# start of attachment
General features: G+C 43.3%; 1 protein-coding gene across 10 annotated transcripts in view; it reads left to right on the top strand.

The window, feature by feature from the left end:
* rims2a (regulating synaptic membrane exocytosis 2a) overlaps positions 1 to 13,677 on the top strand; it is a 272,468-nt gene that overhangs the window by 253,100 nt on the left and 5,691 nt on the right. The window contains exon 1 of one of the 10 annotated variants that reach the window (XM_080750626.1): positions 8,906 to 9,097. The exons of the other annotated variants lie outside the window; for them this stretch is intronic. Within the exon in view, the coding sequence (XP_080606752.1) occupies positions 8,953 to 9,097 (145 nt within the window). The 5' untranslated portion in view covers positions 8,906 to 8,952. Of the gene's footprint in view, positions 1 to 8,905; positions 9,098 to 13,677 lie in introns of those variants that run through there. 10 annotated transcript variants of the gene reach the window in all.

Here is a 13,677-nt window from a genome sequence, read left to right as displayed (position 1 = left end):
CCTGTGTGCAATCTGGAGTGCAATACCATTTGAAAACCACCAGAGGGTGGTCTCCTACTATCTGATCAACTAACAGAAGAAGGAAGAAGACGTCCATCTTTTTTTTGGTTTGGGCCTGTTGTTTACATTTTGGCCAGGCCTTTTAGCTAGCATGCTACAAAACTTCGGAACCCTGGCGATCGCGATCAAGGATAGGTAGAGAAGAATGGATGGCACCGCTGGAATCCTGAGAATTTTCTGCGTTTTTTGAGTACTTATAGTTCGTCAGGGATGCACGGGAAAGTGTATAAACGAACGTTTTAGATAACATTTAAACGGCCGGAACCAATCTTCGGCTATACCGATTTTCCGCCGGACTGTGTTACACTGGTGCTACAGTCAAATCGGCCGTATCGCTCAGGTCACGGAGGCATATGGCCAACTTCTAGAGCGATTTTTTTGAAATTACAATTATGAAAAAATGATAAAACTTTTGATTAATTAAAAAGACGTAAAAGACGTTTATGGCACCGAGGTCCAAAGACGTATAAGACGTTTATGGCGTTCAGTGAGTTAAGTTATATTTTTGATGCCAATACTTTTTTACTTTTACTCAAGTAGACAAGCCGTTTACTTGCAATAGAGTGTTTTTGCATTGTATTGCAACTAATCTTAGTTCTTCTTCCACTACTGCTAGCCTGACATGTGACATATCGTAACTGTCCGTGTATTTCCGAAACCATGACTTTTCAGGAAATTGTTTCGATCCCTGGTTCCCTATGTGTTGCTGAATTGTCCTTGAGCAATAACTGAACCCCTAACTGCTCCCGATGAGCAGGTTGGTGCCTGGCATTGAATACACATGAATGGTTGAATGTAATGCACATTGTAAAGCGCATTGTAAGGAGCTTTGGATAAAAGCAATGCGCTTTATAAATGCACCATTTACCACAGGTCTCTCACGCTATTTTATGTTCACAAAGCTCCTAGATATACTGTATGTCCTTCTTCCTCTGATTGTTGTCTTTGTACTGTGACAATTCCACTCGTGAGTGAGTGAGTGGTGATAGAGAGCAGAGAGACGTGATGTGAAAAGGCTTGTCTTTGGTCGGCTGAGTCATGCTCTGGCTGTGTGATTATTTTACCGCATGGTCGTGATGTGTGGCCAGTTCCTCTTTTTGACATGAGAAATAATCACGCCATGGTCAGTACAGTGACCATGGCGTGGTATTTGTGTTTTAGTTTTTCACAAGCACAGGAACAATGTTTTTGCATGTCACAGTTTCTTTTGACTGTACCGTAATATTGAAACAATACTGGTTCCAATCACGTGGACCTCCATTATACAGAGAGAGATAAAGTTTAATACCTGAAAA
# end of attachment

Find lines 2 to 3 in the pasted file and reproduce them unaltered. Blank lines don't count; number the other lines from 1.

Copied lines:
The window, feature by feature from the left end:
* rims2a (regulating synaptic membrane exocytosis 2a) overlaps positions 1 to 13,677 on the top strand; it is a 272,468-nt gene that overhangs the window by 253,100 nt on the left and 5,691 nt on the right. The window contains exon 1 of one of the 10 annotated variants that reach the window (XM_080750626.1): positions 8,906 to 9,097. The exons of the other annotated variants lie outside the window; for them this stretch is intronic. Within the exon in view, the coding sequence (XP_080606752.1) occupies positions 8,953 to 9,097 (145 nt within the window). The 5' untranslated portion in view covers positions 8,906 to 8,952. Of the gene's footprint in view, positions 1 to 8,905; positions 9,098 to 13,677 lie in introns of those variants that run through there. 10 annotated transcript variants of the gene reach the window in all.